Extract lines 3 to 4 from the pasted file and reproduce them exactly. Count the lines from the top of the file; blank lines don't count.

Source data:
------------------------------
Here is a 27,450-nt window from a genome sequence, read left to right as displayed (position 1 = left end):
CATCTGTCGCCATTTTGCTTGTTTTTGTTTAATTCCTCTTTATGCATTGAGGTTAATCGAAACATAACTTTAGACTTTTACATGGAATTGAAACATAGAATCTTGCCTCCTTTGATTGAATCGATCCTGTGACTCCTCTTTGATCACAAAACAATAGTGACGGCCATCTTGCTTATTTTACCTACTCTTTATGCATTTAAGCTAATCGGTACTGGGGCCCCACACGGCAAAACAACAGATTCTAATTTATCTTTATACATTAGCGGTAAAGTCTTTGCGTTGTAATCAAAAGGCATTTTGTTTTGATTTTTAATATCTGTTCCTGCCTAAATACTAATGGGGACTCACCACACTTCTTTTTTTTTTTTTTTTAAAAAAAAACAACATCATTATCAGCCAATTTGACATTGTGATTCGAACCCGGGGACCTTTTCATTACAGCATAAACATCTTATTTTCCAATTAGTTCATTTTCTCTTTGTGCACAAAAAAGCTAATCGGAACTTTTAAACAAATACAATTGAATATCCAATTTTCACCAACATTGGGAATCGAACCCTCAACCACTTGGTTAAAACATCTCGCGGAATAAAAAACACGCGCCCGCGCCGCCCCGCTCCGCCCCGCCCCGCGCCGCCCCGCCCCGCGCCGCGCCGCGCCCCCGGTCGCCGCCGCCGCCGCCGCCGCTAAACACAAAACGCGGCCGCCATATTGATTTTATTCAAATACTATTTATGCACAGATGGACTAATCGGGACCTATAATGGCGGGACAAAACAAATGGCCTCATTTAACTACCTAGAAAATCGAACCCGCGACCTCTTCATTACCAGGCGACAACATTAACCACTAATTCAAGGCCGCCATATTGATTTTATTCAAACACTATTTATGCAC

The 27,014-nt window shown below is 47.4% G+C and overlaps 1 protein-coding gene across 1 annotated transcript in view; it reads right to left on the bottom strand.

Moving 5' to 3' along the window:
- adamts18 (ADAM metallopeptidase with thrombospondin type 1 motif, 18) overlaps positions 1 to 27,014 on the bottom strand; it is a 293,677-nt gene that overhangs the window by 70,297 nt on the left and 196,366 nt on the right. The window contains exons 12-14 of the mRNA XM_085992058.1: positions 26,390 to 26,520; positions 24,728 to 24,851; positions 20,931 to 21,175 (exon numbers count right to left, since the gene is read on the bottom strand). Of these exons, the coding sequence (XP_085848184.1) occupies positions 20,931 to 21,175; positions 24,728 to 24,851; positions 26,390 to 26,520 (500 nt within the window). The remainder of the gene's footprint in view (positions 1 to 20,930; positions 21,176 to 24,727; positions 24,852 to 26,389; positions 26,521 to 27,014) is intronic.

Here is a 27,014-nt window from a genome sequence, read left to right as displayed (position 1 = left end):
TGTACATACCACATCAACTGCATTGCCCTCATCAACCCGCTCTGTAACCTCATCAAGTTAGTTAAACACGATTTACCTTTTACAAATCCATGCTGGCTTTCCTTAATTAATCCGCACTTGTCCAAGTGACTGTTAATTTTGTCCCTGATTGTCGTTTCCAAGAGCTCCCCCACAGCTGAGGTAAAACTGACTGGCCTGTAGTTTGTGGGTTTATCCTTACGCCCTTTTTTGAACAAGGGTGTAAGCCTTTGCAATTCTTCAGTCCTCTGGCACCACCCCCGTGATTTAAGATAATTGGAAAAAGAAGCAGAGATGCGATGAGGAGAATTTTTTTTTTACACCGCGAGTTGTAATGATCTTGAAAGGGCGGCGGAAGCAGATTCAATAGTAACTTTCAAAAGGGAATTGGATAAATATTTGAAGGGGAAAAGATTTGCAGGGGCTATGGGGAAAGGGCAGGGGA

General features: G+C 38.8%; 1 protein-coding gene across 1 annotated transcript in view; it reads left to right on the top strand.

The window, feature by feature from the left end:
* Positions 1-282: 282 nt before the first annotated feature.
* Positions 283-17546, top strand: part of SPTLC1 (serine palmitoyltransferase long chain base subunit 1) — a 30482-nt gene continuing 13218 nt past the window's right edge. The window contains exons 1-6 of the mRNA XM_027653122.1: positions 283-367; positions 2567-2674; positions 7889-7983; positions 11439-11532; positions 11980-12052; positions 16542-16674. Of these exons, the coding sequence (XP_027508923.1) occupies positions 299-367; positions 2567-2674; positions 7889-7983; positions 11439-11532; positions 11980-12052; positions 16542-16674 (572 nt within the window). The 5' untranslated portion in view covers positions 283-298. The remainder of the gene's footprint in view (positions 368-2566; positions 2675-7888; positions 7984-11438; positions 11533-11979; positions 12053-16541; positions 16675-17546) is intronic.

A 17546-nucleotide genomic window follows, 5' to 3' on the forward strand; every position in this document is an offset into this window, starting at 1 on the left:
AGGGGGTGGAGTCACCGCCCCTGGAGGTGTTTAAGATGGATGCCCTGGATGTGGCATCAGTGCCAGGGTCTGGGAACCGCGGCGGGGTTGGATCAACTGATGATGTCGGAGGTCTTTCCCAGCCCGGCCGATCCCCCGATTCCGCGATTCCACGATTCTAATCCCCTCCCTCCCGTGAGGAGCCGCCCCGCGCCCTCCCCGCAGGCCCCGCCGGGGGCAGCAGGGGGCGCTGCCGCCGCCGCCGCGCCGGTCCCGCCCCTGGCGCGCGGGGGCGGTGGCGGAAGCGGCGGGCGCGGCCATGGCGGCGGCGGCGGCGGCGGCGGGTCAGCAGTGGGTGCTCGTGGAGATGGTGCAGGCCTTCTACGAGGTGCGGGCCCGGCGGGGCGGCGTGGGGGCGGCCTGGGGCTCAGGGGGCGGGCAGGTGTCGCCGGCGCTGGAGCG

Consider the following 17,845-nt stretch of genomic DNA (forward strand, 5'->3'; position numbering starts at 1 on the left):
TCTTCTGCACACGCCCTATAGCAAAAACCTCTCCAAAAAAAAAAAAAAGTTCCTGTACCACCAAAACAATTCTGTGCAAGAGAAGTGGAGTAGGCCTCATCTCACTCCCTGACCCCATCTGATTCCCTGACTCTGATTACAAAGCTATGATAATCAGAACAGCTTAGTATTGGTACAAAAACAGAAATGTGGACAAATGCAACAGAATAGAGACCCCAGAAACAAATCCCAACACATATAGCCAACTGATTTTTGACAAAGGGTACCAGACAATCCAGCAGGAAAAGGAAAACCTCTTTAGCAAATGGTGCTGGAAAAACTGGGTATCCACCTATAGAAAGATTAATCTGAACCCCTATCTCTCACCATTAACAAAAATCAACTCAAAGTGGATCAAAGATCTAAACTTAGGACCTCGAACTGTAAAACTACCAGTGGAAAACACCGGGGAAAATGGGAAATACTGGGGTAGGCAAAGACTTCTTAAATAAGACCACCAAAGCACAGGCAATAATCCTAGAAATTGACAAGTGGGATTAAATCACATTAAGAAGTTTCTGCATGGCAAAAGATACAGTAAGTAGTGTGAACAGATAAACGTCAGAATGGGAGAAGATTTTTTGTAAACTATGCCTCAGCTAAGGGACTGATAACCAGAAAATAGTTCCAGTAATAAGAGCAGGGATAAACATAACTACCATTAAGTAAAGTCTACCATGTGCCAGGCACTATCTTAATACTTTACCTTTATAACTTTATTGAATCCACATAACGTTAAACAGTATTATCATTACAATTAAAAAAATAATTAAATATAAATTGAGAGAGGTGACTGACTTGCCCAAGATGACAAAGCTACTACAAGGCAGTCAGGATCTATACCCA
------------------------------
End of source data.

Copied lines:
The 27,014-nt window shown below is 47.4% G+C and overlaps 1 protein-coding gene across 1 annotated transcript in view; it reads right to left on the bottom strand.

Moving 5' to 3' along the window: